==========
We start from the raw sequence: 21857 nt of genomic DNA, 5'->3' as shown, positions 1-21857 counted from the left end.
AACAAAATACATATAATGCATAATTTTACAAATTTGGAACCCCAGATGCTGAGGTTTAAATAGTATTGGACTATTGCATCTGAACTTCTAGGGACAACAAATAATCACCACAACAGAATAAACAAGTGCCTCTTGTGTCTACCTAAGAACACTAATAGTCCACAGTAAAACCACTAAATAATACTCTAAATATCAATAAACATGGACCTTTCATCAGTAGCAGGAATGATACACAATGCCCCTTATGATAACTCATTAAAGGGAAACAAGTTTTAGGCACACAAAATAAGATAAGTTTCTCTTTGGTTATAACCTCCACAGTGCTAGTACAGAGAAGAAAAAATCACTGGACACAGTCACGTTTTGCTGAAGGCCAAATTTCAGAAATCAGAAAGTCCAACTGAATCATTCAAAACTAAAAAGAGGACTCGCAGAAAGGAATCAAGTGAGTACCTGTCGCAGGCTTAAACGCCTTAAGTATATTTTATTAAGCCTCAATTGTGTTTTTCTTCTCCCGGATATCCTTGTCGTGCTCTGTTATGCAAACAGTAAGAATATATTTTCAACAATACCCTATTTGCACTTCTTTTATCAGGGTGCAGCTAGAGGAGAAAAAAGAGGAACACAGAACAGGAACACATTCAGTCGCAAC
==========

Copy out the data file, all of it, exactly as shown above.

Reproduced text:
We start from the raw sequence: 21857 nt of genomic DNA, 5'->3' as shown, positions 1-21857 counted from the left end.
AACAAAATACATATAATGCATAATTTTACAAATTTGGAACCCCAGATGCTGAGGTTTAAATAGTATTGGACTATTGCATCTGAACTTCTAGGGACAACAAATAATCACCACAACAGAATAAACAAGTGCCTCTTGTGTCTACCTAAGAACACTAATAGTCCACAGTAAAACCACTAAATAATACTCTAAATATCAATAAACATGGACCTTTCATCAGTAGCAGGAATGATACACAATGCCCCTTATGATAACTCATTAAAGGGAAACAAGTTTTAGGCACACAAAATAAGATAAGTTTCTCTTTGGTTATAACCTCCACAGTGCTAGTACAGAGAAGAAAAAATCACTGGACACAGTCACGTTTTGCTGAAGGCCAAATTTCAGAAATCAGAAAGTCCAACTGAATCATTCAAAACTAAAAAGAGGACTCGCAGAAAGGAATCAAGTGAGTACCTGTCGCAGGCTTAAACGCCTTAAGTATATTTTATTAAGCCTCAATTGTGTTTTTCTTCTCCCGGATATCCTTGTCGTGCTCTGTTATGCAAACAGTAAGAATATATTTTCAACAATACCCTATTTGCACTTCTTTTATCAGGGTGCAGCTAGAGGAGAAAAAAGAGGAACACAGAACAGGAACACATTCAGTCGCAAC